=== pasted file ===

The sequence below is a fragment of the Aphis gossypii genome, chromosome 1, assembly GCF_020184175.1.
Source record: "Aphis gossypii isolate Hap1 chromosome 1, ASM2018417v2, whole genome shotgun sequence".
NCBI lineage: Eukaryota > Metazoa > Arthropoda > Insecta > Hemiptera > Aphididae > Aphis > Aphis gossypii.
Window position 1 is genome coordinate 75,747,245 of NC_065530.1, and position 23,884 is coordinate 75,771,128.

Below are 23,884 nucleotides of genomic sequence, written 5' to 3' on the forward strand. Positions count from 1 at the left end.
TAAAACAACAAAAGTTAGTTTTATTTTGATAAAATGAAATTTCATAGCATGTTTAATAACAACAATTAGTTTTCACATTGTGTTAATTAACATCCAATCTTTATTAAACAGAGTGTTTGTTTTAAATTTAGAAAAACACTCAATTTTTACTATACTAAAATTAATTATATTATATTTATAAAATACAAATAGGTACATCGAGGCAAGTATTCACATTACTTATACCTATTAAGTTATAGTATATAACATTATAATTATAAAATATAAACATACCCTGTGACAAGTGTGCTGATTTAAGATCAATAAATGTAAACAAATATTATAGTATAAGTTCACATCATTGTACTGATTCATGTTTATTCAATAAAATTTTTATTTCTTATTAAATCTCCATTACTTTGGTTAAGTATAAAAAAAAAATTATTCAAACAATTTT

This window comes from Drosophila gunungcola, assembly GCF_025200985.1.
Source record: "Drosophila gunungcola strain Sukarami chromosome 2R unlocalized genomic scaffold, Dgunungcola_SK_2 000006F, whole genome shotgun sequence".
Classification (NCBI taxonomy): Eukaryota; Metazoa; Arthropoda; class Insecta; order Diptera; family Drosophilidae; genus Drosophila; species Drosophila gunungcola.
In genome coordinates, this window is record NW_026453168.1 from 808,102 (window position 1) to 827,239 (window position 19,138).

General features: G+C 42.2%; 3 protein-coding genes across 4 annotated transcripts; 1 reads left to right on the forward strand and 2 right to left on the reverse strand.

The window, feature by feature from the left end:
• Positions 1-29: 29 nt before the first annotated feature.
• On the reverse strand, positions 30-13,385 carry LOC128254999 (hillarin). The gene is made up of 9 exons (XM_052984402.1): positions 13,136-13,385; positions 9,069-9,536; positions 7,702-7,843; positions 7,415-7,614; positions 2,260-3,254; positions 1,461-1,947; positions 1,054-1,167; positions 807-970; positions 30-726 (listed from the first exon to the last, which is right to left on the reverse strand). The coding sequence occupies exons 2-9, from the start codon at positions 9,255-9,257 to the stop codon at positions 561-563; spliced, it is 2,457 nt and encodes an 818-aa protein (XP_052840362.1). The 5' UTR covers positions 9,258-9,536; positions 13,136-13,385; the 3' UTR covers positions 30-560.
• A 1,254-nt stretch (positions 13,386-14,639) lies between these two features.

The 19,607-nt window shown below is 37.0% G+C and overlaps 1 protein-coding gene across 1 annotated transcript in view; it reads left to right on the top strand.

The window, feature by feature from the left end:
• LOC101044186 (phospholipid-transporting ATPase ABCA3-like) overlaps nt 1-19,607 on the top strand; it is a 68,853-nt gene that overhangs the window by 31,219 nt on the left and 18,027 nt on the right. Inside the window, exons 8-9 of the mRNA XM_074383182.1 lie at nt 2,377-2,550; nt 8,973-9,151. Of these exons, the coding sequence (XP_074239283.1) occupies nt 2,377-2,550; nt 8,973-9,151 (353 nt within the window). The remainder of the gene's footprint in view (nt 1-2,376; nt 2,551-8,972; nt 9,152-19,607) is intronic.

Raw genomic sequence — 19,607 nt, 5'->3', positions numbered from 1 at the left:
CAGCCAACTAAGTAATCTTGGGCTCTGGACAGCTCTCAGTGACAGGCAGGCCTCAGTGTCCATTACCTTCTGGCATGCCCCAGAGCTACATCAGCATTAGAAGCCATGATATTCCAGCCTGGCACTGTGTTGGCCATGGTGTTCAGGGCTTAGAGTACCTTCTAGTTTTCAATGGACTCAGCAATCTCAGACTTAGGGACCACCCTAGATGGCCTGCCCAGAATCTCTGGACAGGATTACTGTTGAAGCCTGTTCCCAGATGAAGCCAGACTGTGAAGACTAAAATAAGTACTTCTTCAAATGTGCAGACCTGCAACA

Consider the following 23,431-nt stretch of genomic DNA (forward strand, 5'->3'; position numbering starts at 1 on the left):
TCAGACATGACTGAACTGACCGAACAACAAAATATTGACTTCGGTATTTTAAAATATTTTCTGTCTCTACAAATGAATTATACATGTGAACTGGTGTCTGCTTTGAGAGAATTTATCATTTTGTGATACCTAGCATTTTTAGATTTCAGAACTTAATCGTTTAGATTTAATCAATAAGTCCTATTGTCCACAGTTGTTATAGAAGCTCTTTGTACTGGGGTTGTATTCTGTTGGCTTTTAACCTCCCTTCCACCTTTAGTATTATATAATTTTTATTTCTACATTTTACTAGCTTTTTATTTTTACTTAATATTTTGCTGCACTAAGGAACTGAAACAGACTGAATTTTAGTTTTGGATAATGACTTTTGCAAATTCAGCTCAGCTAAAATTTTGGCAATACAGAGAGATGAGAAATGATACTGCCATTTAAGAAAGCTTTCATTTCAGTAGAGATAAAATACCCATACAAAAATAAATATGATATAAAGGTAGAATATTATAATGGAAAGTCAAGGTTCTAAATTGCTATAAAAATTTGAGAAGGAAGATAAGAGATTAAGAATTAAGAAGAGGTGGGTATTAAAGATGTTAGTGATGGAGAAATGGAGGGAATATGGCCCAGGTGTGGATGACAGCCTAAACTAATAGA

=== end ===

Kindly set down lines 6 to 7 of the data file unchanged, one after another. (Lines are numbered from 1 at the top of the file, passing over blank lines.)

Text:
TAAAACAACAAAAGTTAGTTTTATTTTGATAAAATGAAATTTCATAGCATGTTTAATAACAACAATTAGTTTTCACATTGTGTTAATTAACATCCAATCTTTATTAAACAGAGTGTTTGTTTTAAATTTAGAAAAACACTCAATTTTTACTATACTAAAATTAATTATATTATATTTATAAAATACAAATAGGTACATCGAGGCAAGTATTCACATTACTTATACCTATTAAGTTATAGTATATAACATTATAATTATAAAATATAAACATACCCTGTGACAAGTGTGCTGATTTAAGATCAATAAATGTAAACAAATATTATAGTATAAGTTCACATCATTGTACTGATTCATGTTTATTCAATAAAATTTTTATTTCTTATTAAATCTCCATTACTTTGGTTAAGTATAAAAAAAAAATTATTCAAACAATTTT

This window comes from Drosophila gunungcola, assembly GCF_025200985.1.